BlizzCon 2008

Monday mornings are usually a pretty groggy affair for me.  After spending all weekend doing what I want, staying up late, and sleeping in for long hours, getting up suddenly at the crack of dawn leaves me a tried wreck for the rest of the day.

Not so for this most recent Monday, however.  I woke up at 6:15 AM, bounced right out of bed, and making a break from my normal routine, landed straight in front of my computer.  BlizzCon tickets went on sale on Monday, and I had promised my brother I’d get us tickets for his birthday.  Neither of us have ever been, but we are both fans of many Blizzard games, so it seemed like a good idea.  I found my way onto the BlizzCon website, and from there clicked through into the Blizzard Store.

I logged into the Blizzard Store, navigated to the tickets, got a few errors on the way, but eventually made my way to the final checkout page.  I clicked ‘Purchase’ and watched the little Firefox wheel of dots start spinning –  I was mere seconds away from my tickets.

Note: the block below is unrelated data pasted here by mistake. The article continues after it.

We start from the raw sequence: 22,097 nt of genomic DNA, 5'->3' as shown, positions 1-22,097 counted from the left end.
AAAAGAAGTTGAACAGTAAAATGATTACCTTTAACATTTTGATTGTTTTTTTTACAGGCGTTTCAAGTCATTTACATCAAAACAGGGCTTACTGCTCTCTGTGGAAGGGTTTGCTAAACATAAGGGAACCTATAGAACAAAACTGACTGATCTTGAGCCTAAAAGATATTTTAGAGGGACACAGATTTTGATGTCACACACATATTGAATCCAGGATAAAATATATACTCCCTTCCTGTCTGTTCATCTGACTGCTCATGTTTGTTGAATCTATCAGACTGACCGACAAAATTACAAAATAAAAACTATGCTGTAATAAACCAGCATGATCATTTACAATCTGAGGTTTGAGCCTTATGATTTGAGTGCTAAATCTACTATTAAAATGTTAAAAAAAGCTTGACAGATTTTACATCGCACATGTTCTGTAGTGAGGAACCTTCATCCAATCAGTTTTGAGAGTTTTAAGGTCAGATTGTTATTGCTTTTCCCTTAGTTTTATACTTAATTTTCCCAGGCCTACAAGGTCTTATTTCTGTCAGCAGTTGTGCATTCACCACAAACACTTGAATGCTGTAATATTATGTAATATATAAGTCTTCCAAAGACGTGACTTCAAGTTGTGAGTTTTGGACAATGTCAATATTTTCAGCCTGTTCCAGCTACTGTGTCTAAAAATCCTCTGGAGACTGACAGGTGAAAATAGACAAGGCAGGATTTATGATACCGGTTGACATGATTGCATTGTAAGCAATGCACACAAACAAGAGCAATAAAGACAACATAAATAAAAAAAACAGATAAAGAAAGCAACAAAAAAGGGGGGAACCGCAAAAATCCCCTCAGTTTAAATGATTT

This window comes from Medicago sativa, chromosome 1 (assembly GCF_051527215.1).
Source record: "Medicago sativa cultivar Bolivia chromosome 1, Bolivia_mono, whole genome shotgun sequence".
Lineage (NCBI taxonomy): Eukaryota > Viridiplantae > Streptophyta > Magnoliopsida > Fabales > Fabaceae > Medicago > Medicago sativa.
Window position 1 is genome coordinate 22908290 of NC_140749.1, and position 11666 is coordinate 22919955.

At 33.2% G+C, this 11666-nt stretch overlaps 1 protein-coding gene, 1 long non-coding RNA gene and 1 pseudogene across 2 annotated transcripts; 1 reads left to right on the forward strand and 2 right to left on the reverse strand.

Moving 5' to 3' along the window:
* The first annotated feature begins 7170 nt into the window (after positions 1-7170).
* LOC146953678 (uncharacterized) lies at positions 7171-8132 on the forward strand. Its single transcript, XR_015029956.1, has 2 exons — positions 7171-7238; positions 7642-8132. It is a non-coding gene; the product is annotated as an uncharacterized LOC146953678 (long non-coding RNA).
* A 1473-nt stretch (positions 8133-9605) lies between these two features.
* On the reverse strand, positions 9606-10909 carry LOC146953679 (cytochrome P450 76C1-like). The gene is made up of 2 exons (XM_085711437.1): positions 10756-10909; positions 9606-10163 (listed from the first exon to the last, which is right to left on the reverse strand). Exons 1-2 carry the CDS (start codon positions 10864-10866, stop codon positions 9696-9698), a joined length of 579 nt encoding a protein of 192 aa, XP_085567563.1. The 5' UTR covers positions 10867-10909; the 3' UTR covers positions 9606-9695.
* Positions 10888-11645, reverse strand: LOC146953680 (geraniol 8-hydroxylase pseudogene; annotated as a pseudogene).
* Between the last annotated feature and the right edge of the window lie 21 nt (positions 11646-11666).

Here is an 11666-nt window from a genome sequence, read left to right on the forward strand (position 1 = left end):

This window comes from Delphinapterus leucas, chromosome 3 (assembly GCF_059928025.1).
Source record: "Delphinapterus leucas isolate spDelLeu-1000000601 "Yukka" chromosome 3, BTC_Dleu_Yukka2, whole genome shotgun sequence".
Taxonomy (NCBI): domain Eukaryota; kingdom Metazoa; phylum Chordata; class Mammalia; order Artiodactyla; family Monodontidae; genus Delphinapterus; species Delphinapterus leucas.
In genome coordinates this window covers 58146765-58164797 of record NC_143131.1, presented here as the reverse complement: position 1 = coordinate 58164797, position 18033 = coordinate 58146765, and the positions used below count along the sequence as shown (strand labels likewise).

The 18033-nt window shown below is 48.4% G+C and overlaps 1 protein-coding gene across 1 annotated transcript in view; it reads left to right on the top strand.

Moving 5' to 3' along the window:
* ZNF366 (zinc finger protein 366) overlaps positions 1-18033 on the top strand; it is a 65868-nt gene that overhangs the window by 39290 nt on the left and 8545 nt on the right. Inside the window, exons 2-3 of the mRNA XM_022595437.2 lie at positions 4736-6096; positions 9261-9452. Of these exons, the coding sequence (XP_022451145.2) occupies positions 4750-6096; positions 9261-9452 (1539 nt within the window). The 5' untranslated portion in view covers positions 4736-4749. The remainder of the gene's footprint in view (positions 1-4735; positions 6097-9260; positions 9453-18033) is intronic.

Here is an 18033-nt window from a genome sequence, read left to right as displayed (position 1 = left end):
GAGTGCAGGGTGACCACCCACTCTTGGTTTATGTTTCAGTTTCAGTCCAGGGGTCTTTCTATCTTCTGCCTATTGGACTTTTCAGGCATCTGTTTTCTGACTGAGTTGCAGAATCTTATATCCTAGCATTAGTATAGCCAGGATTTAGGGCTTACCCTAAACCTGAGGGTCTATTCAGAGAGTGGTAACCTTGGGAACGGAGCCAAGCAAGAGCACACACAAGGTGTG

Or so I thought.

Up comes the now-familiar error page, a Murloc holding an “Oops!” sign.  I back out, had to re-type everything, and attempted to purchase again.  Same error.  Back out, re-type, submit.  Error.

At this point I figured that the Blizzard store must be being bogged down by all the requests, so I got up from my computer, finished getting ready for work, and tried once more.  Same error.  I hopped in my car, sped to work, and tried again all morning.

Around noon that day, I began getting a completely different error message; gone was the friendly Murloc with his sign.  In its place was a less-pleasant yellowish page with a single box at the top, informing me that a crucial file for the store could not be found.  Successive refreshes brought up the same page, and by that afternoon, this page was replaced by another which I had a feeling was on the way after my first encounter with problems early that morning: the “down for maintenance” page.  It seemed the high demand for BlizzCon tickets had been a little bit too much for their web server to handle, it buckled, and they needed to do emergency maintenance to the site while mine and thousands of others’ ticket orders remained in limbo somewhere in our browsers’ session info.  Ugh.